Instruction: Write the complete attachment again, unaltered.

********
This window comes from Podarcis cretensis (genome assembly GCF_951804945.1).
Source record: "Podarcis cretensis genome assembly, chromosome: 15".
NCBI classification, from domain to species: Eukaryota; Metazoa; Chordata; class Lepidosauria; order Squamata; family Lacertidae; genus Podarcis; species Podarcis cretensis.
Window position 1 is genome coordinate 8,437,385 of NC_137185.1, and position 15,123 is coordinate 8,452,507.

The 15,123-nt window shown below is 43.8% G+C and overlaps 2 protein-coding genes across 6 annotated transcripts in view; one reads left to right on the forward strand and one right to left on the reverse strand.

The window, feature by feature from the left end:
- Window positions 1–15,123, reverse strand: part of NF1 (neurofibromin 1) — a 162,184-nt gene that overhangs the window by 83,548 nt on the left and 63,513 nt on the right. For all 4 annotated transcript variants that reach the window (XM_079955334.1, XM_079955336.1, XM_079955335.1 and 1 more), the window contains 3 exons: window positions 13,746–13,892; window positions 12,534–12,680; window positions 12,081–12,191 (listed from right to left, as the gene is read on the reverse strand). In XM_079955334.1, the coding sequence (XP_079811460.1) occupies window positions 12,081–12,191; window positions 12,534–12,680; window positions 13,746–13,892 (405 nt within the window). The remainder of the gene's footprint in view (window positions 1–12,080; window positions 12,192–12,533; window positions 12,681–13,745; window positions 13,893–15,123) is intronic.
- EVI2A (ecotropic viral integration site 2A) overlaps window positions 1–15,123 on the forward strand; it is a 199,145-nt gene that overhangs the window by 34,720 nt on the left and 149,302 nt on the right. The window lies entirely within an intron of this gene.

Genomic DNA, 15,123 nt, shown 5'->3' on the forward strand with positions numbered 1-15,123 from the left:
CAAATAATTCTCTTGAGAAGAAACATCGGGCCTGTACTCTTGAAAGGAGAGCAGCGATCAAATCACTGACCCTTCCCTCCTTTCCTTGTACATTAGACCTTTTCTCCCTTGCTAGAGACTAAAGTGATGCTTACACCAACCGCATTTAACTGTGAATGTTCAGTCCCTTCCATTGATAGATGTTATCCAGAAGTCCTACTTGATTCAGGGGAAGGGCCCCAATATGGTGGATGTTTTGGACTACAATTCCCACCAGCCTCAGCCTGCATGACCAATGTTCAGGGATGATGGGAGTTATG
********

This window comes from Podarcis cretensis (genome assembly GCF_951804945.1).
Source record: "Podarcis cretensis genome assembly, chromosome: 15".
NCBI classification, from domain to species: Eukaryota; Metazoa; Chordata; class Lepidosauria; order Squamata; family Lacertidae; genus Podarcis; species Podarcis cretensis.
Window position 1 is genome coordinate 8,437,385 of NC_137185.1, and position 15,123 is coordinate 8,452,507.

The 15,123-nt window shown below is 43.8% G+C and overlaps 2 protein-coding genes across 6 annotated transcripts in view; one reads left to right on the forward strand and one right to left on the reverse strand.

The window, feature by feature from the left end:
- Window positions 1–15,123, reverse strand: part of NF1 (neurofibromin 1) — a 162,184-nt gene that overhangs the window by 83,548 nt on the left and 63,513 nt on the right. For all 4 annotated transcript variants that reach the window (XM_079955334.1, XM_079955336.1, XM_079955335.1 and 1 more), the window contains 3 exons: window positions 13,746–13,892; window positions 12,534–12,680; window positions 12,081–12,191 (listed from right to left, as the gene is read on the reverse strand). In XM_079955334.1, the coding sequence (XP_079811460.1) occupies window positions 12,081–12,191; window positions 12,534–12,680; window positions 13,746–13,892 (405 nt within the window). The remainder of the gene's footprint in view (window positions 1–12,080; window positions 12,192–12,533; window positions 12,681–13,745; window positions 13,893–15,123) is intronic.
- EVI2A (ecotropic viral integration site 2A) overlaps window positions 1–15,123 on the forward strand; it is a 199,145-nt gene that overhangs the window by 34,720 nt on the left and 149,302 nt on the right. The window lies entirely within an intron of this gene.

Genomic DNA, 15,123 nt, shown 5'->3' on the forward strand with positions numbered 1-15,123 from the left:
CAAATAATTCTCTTGAGAAGAAACATCGGGCCTGTACTCTTGAAAGGAGAGCAGCGATCAAATCACTGACCCTTCCCTCCTTTCCTTGTACATTAGACCTTTTCTCCCTTGCTAGAGACTAAAGTGATGCTTACACCAACCGCATTTAACTGTGAATGTTCAGTCCCTTCCATTGATAGATGTTATCCAGAAGTCCTACTTGATTCAGGGGAAGGGCCCCAATATGGTGGATGTTTTGGACTACAATTCCCACCAGCCTCAGCCTGCATGACCAATGTTCAGGGATGATGGGAGTTATG